Style | The Aesthete

Gordon Campbell Gray talks personal style: Part Two

The hotelier checks in for the second instalment of his list of tastes and preferences.

July 02 2010
Maria Shollenbarger

My style icon is... oh, I find it quite difficult to answer this question. Mr Darcy? Che Guevara? Some combination of the two, I suppose.

The grooming staples I am never without are anything pure and natural. I don’t have much in the way of a beauty routine, though I am partial to REN products. As a Scot, I am, I’m afraid, not very good at self-indulgence. But I do always insist that there are no chemicals flying around in whatever it is I am using.

In my fridge you’ll always find masses of green vegetables and carrots – my daily dose of vitamins. You will also find more turnips – the Scottish orange ones – than I could ever eat in a month. Lots of the ones in there at any given time are probably quite withered…

The best gift I’ve given recently was a trip to the ruins of Machu Picchu for my two nephews. We went to Cusco for a few days before taking the train to the mountain, which needless to say is incredible.

The best souvenir I’ve brought home is a fabulous painting by a young Ethiopian artist called Ermias Mazengia, who I discovered in Addis Ababa. We had just a single afternoon there at the tail-end of a trip and used it to look into the local art scene. It was fantastic to find such interesting young artists, and such beautiful pieces, in an area of the world where art is often underrated, or even unknown.

The last item I added to my wardrobe is a very groovy pair of Barracuda swimming goggles. I’ve got to tune up my butterfly stroke but without feeling as if I look silly doing it. These fit the bill. Barracuda Ultimate, from £15,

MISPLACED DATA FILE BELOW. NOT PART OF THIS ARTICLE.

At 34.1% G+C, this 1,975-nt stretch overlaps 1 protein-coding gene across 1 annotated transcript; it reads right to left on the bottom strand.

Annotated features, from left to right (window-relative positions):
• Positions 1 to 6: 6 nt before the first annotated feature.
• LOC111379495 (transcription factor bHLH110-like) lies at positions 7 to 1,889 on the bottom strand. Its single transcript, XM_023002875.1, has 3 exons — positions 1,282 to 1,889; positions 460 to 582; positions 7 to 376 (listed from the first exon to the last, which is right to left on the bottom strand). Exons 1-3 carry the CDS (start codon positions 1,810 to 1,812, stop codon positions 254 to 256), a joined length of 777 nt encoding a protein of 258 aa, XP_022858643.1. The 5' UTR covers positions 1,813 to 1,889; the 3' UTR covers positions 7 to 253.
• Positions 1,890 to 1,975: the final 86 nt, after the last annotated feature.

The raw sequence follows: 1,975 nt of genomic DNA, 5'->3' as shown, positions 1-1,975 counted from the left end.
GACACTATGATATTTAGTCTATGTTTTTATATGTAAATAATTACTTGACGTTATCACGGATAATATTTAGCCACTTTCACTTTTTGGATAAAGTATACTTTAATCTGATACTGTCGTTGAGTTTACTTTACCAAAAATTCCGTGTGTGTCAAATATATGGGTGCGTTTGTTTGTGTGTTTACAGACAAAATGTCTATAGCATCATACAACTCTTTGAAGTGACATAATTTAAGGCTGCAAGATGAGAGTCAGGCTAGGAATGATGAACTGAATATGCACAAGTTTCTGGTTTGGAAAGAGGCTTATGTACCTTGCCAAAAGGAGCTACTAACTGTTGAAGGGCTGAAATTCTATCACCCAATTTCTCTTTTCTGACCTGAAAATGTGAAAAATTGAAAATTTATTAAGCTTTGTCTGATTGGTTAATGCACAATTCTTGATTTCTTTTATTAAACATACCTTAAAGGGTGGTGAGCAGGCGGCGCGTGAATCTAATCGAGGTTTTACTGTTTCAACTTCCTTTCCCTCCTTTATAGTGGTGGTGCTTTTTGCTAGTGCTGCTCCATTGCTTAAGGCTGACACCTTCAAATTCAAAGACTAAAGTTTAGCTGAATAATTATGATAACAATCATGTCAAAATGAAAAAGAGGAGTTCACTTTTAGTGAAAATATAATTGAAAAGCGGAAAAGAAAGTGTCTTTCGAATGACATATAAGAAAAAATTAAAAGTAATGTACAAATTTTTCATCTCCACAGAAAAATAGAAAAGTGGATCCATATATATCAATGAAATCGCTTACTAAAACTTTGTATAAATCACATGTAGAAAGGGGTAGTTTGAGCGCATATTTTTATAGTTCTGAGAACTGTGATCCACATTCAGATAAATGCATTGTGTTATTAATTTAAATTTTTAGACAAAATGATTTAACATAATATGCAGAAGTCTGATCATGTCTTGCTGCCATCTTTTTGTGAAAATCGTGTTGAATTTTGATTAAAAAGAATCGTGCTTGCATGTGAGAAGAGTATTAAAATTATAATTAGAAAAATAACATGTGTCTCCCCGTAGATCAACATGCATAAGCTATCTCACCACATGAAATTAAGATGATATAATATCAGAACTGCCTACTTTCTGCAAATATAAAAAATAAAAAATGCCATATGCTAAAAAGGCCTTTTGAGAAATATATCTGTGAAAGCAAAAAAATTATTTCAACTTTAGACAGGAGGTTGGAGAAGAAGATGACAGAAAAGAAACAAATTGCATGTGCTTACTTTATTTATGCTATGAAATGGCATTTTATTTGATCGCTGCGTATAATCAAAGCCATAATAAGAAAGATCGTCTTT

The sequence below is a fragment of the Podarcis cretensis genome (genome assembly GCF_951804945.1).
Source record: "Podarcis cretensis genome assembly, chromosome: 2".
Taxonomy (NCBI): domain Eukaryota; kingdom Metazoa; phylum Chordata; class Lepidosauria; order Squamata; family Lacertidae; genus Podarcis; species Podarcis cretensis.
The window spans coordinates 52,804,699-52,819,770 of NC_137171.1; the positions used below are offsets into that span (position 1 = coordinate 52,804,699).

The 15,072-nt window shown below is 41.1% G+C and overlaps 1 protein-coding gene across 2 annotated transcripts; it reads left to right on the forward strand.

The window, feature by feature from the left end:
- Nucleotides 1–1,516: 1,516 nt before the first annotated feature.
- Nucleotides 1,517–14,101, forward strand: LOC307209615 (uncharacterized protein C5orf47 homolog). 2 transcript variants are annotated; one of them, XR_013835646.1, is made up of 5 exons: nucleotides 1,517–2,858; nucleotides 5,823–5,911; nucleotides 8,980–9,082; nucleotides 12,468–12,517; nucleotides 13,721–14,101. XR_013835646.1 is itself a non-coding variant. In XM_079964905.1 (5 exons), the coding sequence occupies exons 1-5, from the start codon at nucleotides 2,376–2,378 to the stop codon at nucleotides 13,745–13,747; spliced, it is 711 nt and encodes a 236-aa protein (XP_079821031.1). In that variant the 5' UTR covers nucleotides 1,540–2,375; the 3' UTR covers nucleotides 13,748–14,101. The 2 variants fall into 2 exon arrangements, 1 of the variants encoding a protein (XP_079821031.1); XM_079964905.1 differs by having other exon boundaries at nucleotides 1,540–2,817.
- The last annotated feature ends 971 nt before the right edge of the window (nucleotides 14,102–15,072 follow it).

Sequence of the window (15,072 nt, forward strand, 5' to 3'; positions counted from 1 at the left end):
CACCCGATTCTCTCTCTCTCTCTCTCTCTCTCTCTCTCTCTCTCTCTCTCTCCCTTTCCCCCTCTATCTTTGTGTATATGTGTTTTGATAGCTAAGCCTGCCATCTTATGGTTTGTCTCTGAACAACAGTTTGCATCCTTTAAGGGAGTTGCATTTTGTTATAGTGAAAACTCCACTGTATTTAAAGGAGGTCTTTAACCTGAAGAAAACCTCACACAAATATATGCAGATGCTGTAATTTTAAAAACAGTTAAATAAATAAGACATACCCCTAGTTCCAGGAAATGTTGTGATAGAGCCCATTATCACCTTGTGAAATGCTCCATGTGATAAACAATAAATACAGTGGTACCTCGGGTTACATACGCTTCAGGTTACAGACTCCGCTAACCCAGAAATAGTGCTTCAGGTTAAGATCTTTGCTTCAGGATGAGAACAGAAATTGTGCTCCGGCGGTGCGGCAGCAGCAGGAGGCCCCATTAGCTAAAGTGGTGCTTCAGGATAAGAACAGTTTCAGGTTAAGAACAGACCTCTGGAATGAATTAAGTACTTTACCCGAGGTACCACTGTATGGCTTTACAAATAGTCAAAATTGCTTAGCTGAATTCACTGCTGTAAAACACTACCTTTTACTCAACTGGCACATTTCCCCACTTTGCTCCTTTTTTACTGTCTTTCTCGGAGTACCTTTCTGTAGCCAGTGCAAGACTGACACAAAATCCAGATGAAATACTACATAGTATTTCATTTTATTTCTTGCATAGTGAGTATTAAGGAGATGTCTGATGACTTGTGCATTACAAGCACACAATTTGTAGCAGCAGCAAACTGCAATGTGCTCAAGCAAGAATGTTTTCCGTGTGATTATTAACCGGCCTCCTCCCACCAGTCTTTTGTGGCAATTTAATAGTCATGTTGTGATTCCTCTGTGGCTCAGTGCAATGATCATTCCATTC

An indulgence I would never forego is the perpetual pursuit of solitude – the hardest thing to find. The world is such a demanding and active place that one could easily forget the joys of isolation and contemplation.

The one artist whose work I would collect if I could is Picasso. I can go into a huge gallery in any museum in the world and be dazzled by a painting on a faraway wall, and when I get up to it, it will be a Picasso. To me he was a pure genius.

The site that inspires me is Sea Lion Island in the Falklands. It is so remote that it takes about half a dozen flights to reach it. You have to be a nature lover and wake up before five in the morning to fully embrace the abundance of wildlife. You could think you’re alone on Earth, just you and thousands of penguins: it’s truly magical.

My favourite room is the “pudding” room on the ground floor of my house in London. When I have guests, we all go down after dinner for dessert and discuss all sorts of things – food, art, the price of corn. Or we’ll watch a movie, or just chill. It is a sort of after-dark salon, where all manner of secrets are revealed. There is much laughter, believe me.

If I didn’t live in London, the city I would live in is Beirut. It is beautiful, of course; but more than that, its history has created a people who live so much for the moment, and I find this to be an utterly beguiling quality. And I am learning to do the same.

If I had to limit my shopping to one neighbourhood in one city, I’d choose the Fish Market in Oban, in the west of Scotland. It’s along a pier and you can literally buy seafood right off the boat – there are huge piles of scallops and mussels, salmon and trout. It’s a quintessentially Scottish place, and also just very visually pleasing to see all the seafood glistening in such a beautiful display. I don’t believe I’d ever tire of it.

If I weren’t doing what I do, I would be a chocolatier. I find it utterly sensual. I secretly dream of eventually spending time learning and studying the art of chocolate-making and being able to make my own chocolate and sell it in a little shop. Every piece would be beautifully made and wrapped, to please both the eyes and palate.